It hasn't been easy, but others can be of immeasurable help when it comes to maintaining a positive outlook. Support can make a significant difference in your recovery. You have to have a reason to live or fight; everyone needs this.

The hardest part of an illness can be in the way that your mate, family, friends or strangers react or respond to you. All of a sudden you become a freak or someone no longer recognizable. You're still the same person but somehow all that is seen is your disability. People avert their eyes as if they are ashamed that they are still walking around. (Believe me when I say that everyone is temporarily able-bodied).

Please continue to smile when you see us out and about. It won't be misinterpreted as mocking. Don't use a double standard in reacting to a handicapped person; we have the same feelings as anyone else, and we don't want preferential treatment. It's demeaning.

The American Disabilities Act has aided in the removal of many of the man-made obstacles. Many have rejoined the "walking world", but the simplest trip takes extensive planning. You need to know if there are steps, elevators, curbs, crowded aisles, parking, bathrooms, etc.

True, we do have a few handicapped parking spaces, but many times these spaces are filled by able-bodied persons. These spaces are wider to make unloading a wheelchair easier and they afford greater visibility. You are very vulnerable when seated low in a chair.

Handicapped license plates or permits are not given without a doctor's certificate, and your application has to be renewed every couple of years. Twice I have had police officers approach me in a handicapped space and tell me "I didn't look handicapped". What the hell is a handicapped look?

There's another thing that I hear all the time, "you don't look sick, you look good". Well, gee, that's great. I'd hate to feel so rotten and look bad too. My other favorite, always from men, is "what's a young thing like you doing with a cane"? I want to say, "Itís a hook to haul your stupid butt to the ground with", but so far I haven't. I think uncreative lines are their own curse.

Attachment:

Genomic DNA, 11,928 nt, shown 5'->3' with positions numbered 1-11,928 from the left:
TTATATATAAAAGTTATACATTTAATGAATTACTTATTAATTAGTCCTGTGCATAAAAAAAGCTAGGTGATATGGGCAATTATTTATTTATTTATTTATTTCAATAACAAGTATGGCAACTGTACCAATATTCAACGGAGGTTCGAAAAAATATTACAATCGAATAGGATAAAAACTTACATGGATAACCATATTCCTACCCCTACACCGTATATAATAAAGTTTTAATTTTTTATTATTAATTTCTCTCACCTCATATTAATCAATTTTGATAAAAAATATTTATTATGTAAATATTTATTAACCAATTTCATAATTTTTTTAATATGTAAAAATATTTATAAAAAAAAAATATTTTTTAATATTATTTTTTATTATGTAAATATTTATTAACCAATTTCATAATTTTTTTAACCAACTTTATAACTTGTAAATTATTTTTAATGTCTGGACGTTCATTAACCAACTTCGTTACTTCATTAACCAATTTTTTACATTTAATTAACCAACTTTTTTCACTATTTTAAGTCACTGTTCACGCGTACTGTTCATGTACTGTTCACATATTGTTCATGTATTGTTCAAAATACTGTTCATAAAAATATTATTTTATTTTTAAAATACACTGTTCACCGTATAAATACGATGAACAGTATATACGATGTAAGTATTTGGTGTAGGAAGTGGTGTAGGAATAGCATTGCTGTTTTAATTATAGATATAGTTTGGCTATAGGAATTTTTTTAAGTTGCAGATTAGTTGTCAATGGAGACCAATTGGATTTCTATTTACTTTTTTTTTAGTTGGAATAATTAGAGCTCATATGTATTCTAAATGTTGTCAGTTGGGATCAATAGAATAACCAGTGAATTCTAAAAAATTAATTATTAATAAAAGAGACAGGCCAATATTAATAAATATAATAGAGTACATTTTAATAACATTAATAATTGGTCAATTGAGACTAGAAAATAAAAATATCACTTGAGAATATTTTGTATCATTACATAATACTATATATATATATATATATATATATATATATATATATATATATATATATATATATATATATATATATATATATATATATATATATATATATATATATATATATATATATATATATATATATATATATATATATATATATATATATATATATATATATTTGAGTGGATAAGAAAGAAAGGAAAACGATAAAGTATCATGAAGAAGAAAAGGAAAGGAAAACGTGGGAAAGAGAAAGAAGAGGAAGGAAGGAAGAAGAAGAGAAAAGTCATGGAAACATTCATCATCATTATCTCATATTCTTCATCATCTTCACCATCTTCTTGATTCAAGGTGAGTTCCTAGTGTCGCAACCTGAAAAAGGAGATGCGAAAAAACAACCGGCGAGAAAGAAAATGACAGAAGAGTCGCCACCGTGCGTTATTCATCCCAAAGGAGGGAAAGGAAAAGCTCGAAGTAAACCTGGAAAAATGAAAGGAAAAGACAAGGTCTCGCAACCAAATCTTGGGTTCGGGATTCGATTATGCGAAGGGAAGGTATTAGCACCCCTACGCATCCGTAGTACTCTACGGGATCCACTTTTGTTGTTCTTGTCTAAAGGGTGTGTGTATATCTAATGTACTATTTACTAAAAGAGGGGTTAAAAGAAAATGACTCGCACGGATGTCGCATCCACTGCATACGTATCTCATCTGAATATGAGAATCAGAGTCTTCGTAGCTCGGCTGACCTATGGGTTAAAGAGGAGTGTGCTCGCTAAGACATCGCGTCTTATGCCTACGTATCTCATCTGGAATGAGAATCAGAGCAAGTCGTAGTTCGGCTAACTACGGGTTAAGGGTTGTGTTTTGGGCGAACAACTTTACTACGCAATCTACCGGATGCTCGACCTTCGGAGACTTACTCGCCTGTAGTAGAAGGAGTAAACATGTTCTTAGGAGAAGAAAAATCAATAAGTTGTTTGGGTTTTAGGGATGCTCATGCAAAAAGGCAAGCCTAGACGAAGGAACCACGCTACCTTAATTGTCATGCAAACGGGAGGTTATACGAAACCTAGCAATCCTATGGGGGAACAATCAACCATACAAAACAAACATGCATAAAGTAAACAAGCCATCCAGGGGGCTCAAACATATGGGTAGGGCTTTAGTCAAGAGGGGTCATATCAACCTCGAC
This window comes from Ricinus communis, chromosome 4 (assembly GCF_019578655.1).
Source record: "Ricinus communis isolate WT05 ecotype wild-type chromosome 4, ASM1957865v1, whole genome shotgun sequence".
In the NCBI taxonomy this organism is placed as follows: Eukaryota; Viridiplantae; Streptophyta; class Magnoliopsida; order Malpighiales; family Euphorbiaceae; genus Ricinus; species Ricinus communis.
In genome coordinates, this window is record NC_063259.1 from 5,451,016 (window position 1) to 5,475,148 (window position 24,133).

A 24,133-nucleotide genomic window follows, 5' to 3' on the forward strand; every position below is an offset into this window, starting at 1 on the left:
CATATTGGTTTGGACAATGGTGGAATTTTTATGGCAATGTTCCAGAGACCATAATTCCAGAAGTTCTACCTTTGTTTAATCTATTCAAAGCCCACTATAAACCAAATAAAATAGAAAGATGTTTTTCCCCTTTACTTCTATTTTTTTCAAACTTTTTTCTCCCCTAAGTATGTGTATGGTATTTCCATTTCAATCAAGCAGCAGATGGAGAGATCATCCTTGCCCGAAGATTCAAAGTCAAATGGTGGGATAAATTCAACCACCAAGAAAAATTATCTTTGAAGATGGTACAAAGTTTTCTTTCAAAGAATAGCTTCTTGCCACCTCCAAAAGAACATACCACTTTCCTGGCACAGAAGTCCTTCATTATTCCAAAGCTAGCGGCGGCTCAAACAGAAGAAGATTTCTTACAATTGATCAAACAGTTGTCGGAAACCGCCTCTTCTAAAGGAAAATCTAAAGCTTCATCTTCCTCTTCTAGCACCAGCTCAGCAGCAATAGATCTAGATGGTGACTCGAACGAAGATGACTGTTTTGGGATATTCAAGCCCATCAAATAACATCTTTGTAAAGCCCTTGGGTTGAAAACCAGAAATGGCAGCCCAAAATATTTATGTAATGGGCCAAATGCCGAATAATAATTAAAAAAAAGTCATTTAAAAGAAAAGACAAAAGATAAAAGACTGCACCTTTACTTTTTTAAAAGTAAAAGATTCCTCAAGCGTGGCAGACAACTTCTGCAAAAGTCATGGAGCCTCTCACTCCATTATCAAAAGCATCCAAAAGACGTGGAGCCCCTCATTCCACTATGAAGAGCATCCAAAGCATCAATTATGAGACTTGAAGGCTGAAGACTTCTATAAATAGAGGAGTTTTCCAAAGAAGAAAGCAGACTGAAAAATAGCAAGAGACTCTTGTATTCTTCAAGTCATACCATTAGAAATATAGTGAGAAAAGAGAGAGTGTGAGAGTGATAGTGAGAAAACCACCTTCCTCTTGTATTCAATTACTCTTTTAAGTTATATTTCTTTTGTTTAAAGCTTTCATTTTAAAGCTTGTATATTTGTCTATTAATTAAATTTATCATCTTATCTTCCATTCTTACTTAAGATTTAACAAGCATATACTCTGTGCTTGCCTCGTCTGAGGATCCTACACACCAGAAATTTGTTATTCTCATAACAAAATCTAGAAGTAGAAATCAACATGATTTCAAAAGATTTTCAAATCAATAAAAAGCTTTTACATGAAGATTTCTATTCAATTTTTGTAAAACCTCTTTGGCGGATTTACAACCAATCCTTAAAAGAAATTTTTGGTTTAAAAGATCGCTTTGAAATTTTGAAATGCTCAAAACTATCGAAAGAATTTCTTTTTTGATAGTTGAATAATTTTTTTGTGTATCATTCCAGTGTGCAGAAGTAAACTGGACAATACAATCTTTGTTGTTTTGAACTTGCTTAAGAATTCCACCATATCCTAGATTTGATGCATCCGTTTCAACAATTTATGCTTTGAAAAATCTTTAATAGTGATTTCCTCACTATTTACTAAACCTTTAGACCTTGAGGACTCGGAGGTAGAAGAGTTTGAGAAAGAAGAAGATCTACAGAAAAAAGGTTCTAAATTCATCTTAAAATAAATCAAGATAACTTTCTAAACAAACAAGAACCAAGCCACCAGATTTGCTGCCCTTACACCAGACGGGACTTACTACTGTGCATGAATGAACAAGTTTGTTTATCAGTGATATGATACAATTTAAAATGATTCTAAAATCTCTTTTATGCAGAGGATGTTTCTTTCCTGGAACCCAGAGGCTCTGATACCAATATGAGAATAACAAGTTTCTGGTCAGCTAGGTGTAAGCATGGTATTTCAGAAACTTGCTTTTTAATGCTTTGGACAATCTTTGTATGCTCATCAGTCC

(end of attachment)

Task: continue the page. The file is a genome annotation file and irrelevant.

You also receive a restricted driver's license because you are deemed unable to judge your capabilities because of your handicap. If anything, we are more careful; we don't need further injury. I think if the Department of Motor Vehicles wanted to be really fair, they should make alcoholics and addicts take their driving test wasted. When they made me retake my test due to disability, they didn't wait for me to get cured.

I want to stay as active as possible, but the sheer nature of MS makes long range commitments difficult. There needs to be an understanding of how to work around limitations imposed. That if I am unable to attend meetings, to allow for input over the phone. Include handicapped women in projects or jobs as you would anyone else, but with the understanding that it might become necessary to do some of the work at home. Or you might have to pull back all together and later on take part in a new program.

One of the things that disturbed me most, early in my disability, was that when I lost my visibility, I was no longer called upon for help or ideas. I know people assumed I had enough to deal with, but I should have been the sole judge of it.

Safety is another factor, which we must consider. When you are weakened by disability, your vulnerability as a woman is magnified. At home I have my pistol to rely on, but the outside world is another matter. Having someone offer to accompany or transport you to a meeting or social event is a tremendous relief.

Don't be afraid to ask what caused the health problems. Through information we can make it easier for someone else. It's understood that most people aren't aware of the situations that exist unless they personally know someone whose life injury or illness has touched. I believe that disability is like race: unless you live it on a day to day basis, you can't possibly understand how all encompassing it really is.

By understanding, promoting and planning ways that will allow us to become more visible, you will insure that a valuable segment of society is not forgotten.

For today, the MS is in remission. I use a cane when I go out. It prevents falls when vertigo or weakness suddenly strike. Once a month I receive "trigger" injections of cortisone, lidocaine and Novocain in my neck and back to help control some of the pain from severe muscle spasms. I also take a drug that helps with seizures, anxiety, and muscle tremors that had been keeping me from sleeping. It has side effects like many drugs, but I'll trade them for a decent night's sleep.